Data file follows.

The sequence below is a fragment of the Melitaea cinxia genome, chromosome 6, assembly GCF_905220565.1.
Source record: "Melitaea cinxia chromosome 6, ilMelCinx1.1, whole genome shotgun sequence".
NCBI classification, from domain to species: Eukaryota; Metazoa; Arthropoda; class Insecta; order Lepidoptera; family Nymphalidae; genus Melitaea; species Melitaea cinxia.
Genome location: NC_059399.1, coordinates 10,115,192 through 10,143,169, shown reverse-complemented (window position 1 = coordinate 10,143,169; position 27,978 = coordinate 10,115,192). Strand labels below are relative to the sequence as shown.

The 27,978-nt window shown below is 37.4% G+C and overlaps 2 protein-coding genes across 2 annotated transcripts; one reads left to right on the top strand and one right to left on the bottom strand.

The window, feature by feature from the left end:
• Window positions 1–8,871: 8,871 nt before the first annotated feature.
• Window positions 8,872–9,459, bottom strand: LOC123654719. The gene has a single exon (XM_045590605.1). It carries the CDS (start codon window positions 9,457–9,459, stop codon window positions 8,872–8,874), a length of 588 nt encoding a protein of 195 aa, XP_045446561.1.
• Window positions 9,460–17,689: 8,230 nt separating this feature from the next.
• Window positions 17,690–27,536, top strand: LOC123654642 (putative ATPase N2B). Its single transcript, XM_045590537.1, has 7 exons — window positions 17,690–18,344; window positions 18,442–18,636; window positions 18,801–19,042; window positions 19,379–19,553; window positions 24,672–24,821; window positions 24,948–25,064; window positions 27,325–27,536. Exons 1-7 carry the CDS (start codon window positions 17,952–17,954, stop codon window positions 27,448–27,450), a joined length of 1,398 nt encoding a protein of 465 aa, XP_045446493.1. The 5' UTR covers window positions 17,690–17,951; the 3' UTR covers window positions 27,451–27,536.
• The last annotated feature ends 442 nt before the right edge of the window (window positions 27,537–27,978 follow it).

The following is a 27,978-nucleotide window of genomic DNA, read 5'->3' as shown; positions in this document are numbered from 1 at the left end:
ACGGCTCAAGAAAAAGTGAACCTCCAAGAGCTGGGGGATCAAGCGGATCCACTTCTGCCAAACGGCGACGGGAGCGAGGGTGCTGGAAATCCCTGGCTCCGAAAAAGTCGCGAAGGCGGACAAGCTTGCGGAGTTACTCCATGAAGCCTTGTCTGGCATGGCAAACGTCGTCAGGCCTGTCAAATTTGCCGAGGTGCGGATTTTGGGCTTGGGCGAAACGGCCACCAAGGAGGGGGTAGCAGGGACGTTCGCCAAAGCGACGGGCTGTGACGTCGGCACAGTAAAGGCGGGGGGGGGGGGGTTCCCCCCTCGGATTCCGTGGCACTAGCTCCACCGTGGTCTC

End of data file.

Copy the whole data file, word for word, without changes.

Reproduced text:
The sequence below is a fragment of the Melitaea cinxia genome, chromosome 6, assembly GCF_905220565.1.
Source record: "Melitaea cinxia chromosome 6, ilMelCinx1.1, whole genome shotgun sequence".
NCBI classification, from domain to species: Eukaryota; Metazoa; Arthropoda; class Insecta; order Lepidoptera; family Nymphalidae; genus Melitaea; species Melitaea cinxia.
Genome location: NC_059399.1, coordinates 10,115,192 through 10,143,169, shown reverse-complemented (window position 1 = coordinate 10,143,169; position 27,978 = coordinate 10,115,192). Strand labels below are relative to the sequence as shown.

The 27,978-nt window shown below is 37.4% G+C and overlaps 2 protein-coding genes across 2 annotated transcripts; one reads left to right on the top strand and one right to left on the bottom strand.

The window, feature by feature from the left end:
• Window positions 1–8,871: 8,871 nt before the first annotated feature.
• Window positions 8,872–9,459, bottom strand: LOC123654719. The gene has a single exon (XM_045590605.1). It carries the CDS (start codon window positions 9,457–9,459, stop codon window positions 8,872–8,874), a length of 588 nt encoding a protein of 195 aa, XP_045446561.1.
• Window positions 9,460–17,689: 8,230 nt separating this feature from the next.
• Window positions 17,690–27,536, top strand: LOC123654642 (putative ATPase N2B). Its single transcript, XM_045590537.1, has 7 exons — window positions 17,690–18,344; window positions 18,442–18,636; window positions 18,801–19,042; window positions 19,379–19,553; window positions 24,672–24,821; window positions 24,948–25,064; window positions 27,325–27,536. Exons 1-7 carry the CDS (start codon window positions 17,952–17,954, stop codon window positions 27,448–27,450), a joined length of 1,398 nt encoding a protein of 465 aa, XP_045446493.1. The 5' UTR covers window positions 17,690–17,951; the 3' UTR covers window positions 27,451–27,536.
• The last annotated feature ends 442 nt before the right edge of the window (window positions 27,537–27,978 follow it).

The following is a 27,978-nucleotide window of genomic DNA, read 5'->3' as shown; positions in this document are numbered from 1 at the left end:
ACGGCTCAAGAAAAAGTGAACCTCCAAGAGCTGGGGGATCAAGCGGATCCACTTCTGCCAAACGGCGACGGGAGCGAGGGTGCTGGAAATCCCTGGCTCCGAAAAAGTCGCGAAGGCGGACAAGCTTGCGGAGTTACTCCATGAAGCCTTGTCTGGCATGGCAAACGTCGTCAGGCCTGTCAAATTTGCCGAGGTGCGGATTTTGGGCTTGGGCGAAACGGCCACCAAGGAGGGGGTAGCAGGGACGTTCGCCAAAGCGACGGGCTGTGACGTCGGCACAGTAAAGGCGGGGGGGGGGGGGTTCCCCCCTCGGATTCCGTGGCACTAGCTCCACCGTGGTCTC